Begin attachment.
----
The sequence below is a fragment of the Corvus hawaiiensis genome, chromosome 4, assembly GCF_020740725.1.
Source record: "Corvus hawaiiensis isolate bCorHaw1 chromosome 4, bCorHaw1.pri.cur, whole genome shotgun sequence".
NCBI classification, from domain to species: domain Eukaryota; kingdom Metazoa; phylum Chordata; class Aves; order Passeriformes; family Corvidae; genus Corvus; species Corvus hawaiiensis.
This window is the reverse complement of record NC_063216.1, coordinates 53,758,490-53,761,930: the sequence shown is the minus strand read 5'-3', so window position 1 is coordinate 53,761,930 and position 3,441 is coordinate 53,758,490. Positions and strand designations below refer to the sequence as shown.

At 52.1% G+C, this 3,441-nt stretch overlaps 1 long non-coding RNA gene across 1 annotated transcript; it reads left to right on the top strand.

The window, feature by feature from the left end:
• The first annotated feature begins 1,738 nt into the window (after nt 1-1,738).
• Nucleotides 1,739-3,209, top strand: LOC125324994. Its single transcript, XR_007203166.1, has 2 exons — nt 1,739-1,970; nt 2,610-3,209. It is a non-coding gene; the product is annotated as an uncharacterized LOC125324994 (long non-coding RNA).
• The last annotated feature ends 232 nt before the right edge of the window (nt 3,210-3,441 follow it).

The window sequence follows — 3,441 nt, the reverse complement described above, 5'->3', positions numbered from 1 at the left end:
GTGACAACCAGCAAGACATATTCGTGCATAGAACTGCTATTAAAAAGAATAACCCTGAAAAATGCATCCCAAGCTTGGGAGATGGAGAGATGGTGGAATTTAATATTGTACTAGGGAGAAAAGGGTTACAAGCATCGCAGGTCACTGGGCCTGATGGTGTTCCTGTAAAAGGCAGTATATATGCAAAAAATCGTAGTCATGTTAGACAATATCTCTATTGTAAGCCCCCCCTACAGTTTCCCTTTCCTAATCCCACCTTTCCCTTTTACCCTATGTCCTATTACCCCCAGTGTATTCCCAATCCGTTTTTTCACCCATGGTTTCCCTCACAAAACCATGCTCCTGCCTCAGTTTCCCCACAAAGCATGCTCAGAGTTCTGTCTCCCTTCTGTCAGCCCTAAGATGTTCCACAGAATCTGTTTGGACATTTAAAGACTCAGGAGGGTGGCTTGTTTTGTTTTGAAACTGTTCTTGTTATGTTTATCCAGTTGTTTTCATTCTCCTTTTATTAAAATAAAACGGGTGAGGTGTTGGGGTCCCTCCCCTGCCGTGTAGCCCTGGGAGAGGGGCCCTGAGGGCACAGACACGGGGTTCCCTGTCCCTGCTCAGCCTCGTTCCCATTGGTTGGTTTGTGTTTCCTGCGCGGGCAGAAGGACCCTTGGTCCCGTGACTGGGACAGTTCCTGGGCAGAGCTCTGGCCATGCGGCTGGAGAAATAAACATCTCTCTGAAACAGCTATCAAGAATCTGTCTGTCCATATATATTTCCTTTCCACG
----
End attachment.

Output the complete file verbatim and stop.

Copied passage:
The sequence below is a fragment of the Corvus hawaiiensis genome, chromosome 4, assembly GCF_020740725.1.
Source record: "Corvus hawaiiensis isolate bCorHaw1 chromosome 4, bCorHaw1.pri.cur, whole genome shotgun sequence".
NCBI classification, from domain to species: domain Eukaryota; kingdom Metazoa; phylum Chordata; class Aves; order Passeriformes; family Corvidae; genus Corvus; species Corvus hawaiiensis.
This window is the reverse complement of record NC_063216.1, coordinates 53,758,490-53,761,930: the sequence shown is the minus strand read 5'-3', so window position 1 is coordinate 53,761,930 and position 3,441 is coordinate 53,758,490. Positions and strand designations below refer to the sequence as shown.

At 52.1% G+C, this 3,441-nt stretch overlaps 1 long non-coding RNA gene across 1 annotated transcript; it reads left to right on the top strand.

The window, feature by feature from the left end:
• The first annotated feature begins 1,738 nt into the window (after nt 1-1,738).
• Nucleotides 1,739-3,209, top strand: LOC125324994. Its single transcript, XR_007203166.1, has 2 exons — nt 1,739-1,970; nt 2,610-3,209. It is a non-coding gene; the product is annotated as an uncharacterized LOC125324994 (long non-coding RNA).
• The last annotated feature ends 232 nt before the right edge of the window (nt 3,210-3,441 follow it).

The window sequence follows — 3,441 nt, the reverse complement described above, 5'->3', positions numbered from 1 at the left end:
GTGACAACCAGCAAGACATATTCGTGCATAGAACTGCTATTAAAAAGAATAACCCTGAAAAATGCATCCCAAGCTTGGGAGATGGAGAGATGGTGGAATTTAATATTGTACTAGGGAGAAAAGGGTTACAAGCATCGCAGGTCACTGGGCCTGATGGTGTTCCTGTAAAAGGCAGTATATATGCAAAAAATCGTAGTCATGTTAGACAATATCTCTATTGTAAGCCCCCCCTACAGTTTCCCTTTCCTAATCCCACCTTTCCCTTTTACCCTATGTCCTATTACCCCCAGTGTATTCCCAATCCGTTTTTTCACCCATGGTTTCCCTCACAAAACCATGCTCCTGCCTCAGTTTCCCCACAAAGCATGCTCAGAGTTCTGTCTCCCTTCTGTCAGCCCTAAGATGTTCCACAGAATCTGTTTGGACATTTAAAGACTCAGGAGGGTGGCTTGTTTTGTTTTGAAACTGTTCTTGTTATGTTTATCCAGTTGTTTTCATTCTCCTTTTATTAAAATAAAACGGGTGAGGTGTTGGGGTCCCTCCCCTGCCGTGTAGCCCTGGGAGAGGGGCCCTGAGGGCACAGACACGGGGTTCCCTGTCCCTGCTCAGCCTCGTTCCCATTGGTTGGTTTGTGTTTCCTGCGCGGGCAGAAGGACCCTTGGTCCCGTGACTGGGACAGTTCCTGGGCAGAGCTCTGGCCATGCGGCTGGAGAAATAAACATCTCTCTGAAACAGCTATCAAGAATCTGTCTGTCCATATATATTTCCTTTCCACG